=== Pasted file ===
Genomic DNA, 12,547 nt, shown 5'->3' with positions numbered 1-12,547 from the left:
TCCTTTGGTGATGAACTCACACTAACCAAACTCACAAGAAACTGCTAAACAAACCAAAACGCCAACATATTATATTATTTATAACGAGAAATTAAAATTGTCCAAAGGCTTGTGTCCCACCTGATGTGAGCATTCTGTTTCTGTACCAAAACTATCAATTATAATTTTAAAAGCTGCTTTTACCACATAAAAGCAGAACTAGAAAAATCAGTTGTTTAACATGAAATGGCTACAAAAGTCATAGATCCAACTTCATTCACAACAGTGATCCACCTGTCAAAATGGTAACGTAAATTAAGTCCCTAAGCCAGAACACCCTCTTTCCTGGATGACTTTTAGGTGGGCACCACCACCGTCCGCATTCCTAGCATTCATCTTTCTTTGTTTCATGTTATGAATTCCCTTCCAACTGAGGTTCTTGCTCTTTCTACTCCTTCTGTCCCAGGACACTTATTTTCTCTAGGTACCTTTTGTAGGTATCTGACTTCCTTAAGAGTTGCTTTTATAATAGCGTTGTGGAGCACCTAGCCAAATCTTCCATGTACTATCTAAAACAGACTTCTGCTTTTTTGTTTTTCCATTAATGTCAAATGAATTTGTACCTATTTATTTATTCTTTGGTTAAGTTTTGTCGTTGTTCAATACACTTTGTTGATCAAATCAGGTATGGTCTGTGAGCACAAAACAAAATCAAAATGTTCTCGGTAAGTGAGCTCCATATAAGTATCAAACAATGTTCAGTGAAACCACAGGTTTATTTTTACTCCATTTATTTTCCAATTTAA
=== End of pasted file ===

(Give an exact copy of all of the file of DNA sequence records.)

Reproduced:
Genomic DNA, 12,547 nt, shown 5'->3' with positions numbered 1-12,547 from the left:
TCCTTTGGTGATGAACTCACACTAACCAAACTCACAAGAAACTGCTAAACAAACCAAAACGCCAACATATTATATTATTTATAACGAGAAATTAAAATTGTCCAAAGGCTTGTGTCCCACCTGATGTGAGCATTCTGTTTCTGTACCAAAACTATCAATTATAATTTTAAAAGCTGCTTTTACCACATAAAAGCAGAACTAGAAAAATCAGTTGTTTAACATGAAATGGCTACAAAAGTCATAGATCCAACTTCATTCACAACAGTGATCCACCTGTCAAAATGGTAACGTAAATTAAGTCCCTAAGCCAGAACACCCTCTTTCCTGGATGACTTTTAGGTGGGCACCACCACCGTCCGCATTCCTAGCATTCATCTTTCTTTGTTTCATGTTATGAATTCCCTTCCAACTGAGGTTCTTGCTCTTTCTACTCCTTCTGTCCCAGGACACTTATTTTCTCTAGGTACCTTTTGTAGGTATCTGACTTCCTTAAGAGTTGCTTTTATAATAGCGTTGTGGAGCACCTAGCCAAATCTTCCATGTACTATCTAAAACAGACTTCTGCTTTTTTGTTTTTCCATTAATGTCAAATGAATTTGTACCTATTTATTTATTCTTTGGTTAAGTTTTGTCGTTGTTCAATACACTTTGTTGATCAAATCAGGTATGGTCTGTGAGCACAAAACAAAATCAAAATGTTCTCGGTAAGTGAGCTCCATATAAGTATCAAACAATGTTCAGTGAAACCACAGGTTTATTTTTACTCCATTTATTTTCCAATTTAA